Behave like a professional, please

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It’s been all over the writer’s blog-o-sphere, and I shouldn’t give the gal any more publicity, but here it is:

How Not to Respond to Criticism.

No need to click on the link, I’m about to summarize the debacle.  You see, this site, BigAl’s Books and Pals, is a nice site that reviews indie authors, specifically folks who publish on Kindle.  He’s a cool dude that offers this service absolutely free (as reviews should be).  Before this whole sad affair hit these inter-tubes, I had never heard of BigAl and I’m glad I now know of him (or her, but it’s a safe bet Al refers to a guy).  I’ll be sure to send him a copy of my book once it’s published so that he can give it a fair review.  I’ve read the above referenced review as well as several others on his site, and he does a great job of giving his honest opinion of a book without being snarky.  I like that.  He points out the good and the bad.

Apparently, not everyone can take it like a professional.  The author referenced above did a terrible thing.  BigAl gave her a less than a stunning review and she struck back – with a vengeance.  Here is her response to his review (the first comment on the review, like she was waiting to respond):

You obviously didn’t read the second clean copy I requested you download that was also reformatted, so this is a very unfair review. My Amazon readers/reviewers give it 5 stars and 4 stars and they say they really enjoyed The Greek Seaman and thought it was well written. Maybe its just my style and being English is what you don’t get. Sorry it wasn’t your cup of tea, but I think I will stick to my five star and four star reviews thanks.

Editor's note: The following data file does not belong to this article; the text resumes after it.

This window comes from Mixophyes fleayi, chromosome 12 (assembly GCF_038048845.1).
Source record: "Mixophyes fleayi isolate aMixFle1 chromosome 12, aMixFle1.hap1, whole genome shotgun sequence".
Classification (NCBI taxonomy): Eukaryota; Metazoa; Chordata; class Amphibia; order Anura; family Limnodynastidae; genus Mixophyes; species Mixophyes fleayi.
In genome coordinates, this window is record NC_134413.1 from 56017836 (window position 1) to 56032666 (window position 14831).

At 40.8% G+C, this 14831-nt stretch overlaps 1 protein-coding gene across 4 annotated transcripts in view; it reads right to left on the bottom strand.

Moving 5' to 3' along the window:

That’s not so bad all by its self.  Basically, she’s just saying she’ll go elsewhere for reviews.  Ooohh-kaaaaay.

Alas, she doesn’t understand the nature of reviews.  They are simply someone’s opinion.  No matter how much you might dread negative reviews, no author has  any control over someone’s opinion.  And why would you want to?  The point is to put your stuff out there and see what folks think.  If they don’t like it, they don’t like it.  Ah well.  Either improve your writing, write to that particular audience, or go find an audience that does like what you produce.  That’s it.  An author should use reviews to hone their skills.

To be fair, the author gave her own opinion of the review and that should have been that.  But…she kept writing…(second comment on post, before anyone else could interject their own two cents worth):

5 stars from amazon UK.
I really enjoyed this read. It is light and easy to read but not lacking in entertainment…

WTF?  She posted a review from her Amazon site. 😮

But she didn’t stop there.  The next two comments are two other glowing reviews from Amazon.  If she just would have left it at her first comment, no one would have really noticed.  But then some review readers started commenting about her crazy review-comments.  It went down hill from there real fast, because the author kept responding to their comments.  Read it all if you want, but it may take hours and it will only serve to embarrass the author yet again.  Not that she cares, but let’s care for her.